So, what could be the best possible solutions? First, one needs to remember that price stabilisation does not come free. NAFED, which is entrusted with price stabilisation, should procure at least 2-3 lakh tonnes at the rabi harvest time (April-May), ensuring that farmers get at least Rs 12-15/kg, when they were getting Rs 4-8/kg. This will save onion farmers from a price-crash and give them reasonable profits, incentivising production and exports. But these stored onions will incur storage costs. Storages at farm level suffer losses of about 20-25 per cent, which can be brought down to 5-10 per cent with modern cold storages. But cold stores will cost about Rs 1.5/kg/month. These stored onions can then be released during August through first half of October, before the kharif harvest starts arriving. If NAFED incurs, let us say, five months storage cost at about Rs 7.5/kg, and if the procurement is at Rs 12-15/kg, they can still offload at say Rs 20-23/kg, and the retail price in September-October can be tamed to below Rs 30/kg.
Second, our analysis of onion value chains for three years average, ending 2018-19, with season-wise weighted average of wholesale prices from major mandis in Maharashtra, MP, Gujarat, and Rajasthan catering to Delhi’s onion demand, reveals that onion farmers get a mere 29 per cent share of the consumer’s rupee. The rest constitutes costs and margins of middlemen, with retailers apportioning the highest share. With the majority of onions traded through the APMC markets, the auctioning procedure is controlled by powerful traders and commission agents with much less bargaining power for farmers. Layers of mandi fees and commissions escalate prices further without much value addition or benefit to farmers. Our field visits to major mandis (Azadpur, Lasalgaon, Pimpalgaon, Mahuva) revealed that actual commissions are way above the prescribed charges. Officially levied on buyers, ultimately it is farmers that bear the burden. What all this indicates is that an overhaul of the APMCs is overdue.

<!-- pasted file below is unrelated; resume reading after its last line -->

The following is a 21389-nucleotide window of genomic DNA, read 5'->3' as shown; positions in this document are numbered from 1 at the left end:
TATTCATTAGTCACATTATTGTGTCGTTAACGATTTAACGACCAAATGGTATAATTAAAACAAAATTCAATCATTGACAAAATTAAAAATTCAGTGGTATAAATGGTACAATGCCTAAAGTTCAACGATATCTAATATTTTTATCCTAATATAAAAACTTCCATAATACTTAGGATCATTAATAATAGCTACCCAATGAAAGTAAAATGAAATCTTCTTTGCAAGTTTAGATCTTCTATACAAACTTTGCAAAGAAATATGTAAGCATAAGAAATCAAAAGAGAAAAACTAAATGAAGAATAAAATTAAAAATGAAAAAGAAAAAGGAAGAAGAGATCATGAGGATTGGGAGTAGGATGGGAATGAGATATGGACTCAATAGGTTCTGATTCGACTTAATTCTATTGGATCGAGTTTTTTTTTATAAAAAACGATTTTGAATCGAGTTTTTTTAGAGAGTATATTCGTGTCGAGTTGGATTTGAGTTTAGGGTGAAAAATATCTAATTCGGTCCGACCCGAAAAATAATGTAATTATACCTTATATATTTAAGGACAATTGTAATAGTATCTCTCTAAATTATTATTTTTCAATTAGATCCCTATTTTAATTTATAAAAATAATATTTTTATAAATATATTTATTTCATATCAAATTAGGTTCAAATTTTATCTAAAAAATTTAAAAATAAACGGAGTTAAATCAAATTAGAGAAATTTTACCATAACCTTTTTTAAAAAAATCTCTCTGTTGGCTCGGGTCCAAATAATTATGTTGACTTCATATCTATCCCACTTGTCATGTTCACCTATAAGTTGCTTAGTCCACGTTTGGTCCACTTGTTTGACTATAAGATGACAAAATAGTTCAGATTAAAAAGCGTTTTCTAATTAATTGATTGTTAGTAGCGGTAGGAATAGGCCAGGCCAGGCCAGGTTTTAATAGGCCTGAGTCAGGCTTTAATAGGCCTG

Third, the Ministry of Food Processing Industries (MoFPI) should be at the forefront to extensively promote the use of dehydrated onions (flakes, powder, granules) among domestic households and institutions like the armed forces, hospitals, restaurants and schools (mid-day meals). This will take the pressure off fresh onions during the lean season. Currently, India exports 85 per cent of its dehydrated onions, and is the largest exporter of dehydrated onions in the world. Dehydrated products are much cheaper to store and are more durable. They can help check the spikes in onion prices. This will reduce wastage and help farmers get a fair price and consumers can switch to these dehydrated onions in the lean season at affordable prices.
If the government can take these steps, it will not only know its onions but also farmers.
Gulati is Infosys Chair Professor for Agriculture and Wardhan is consultant at ICRIER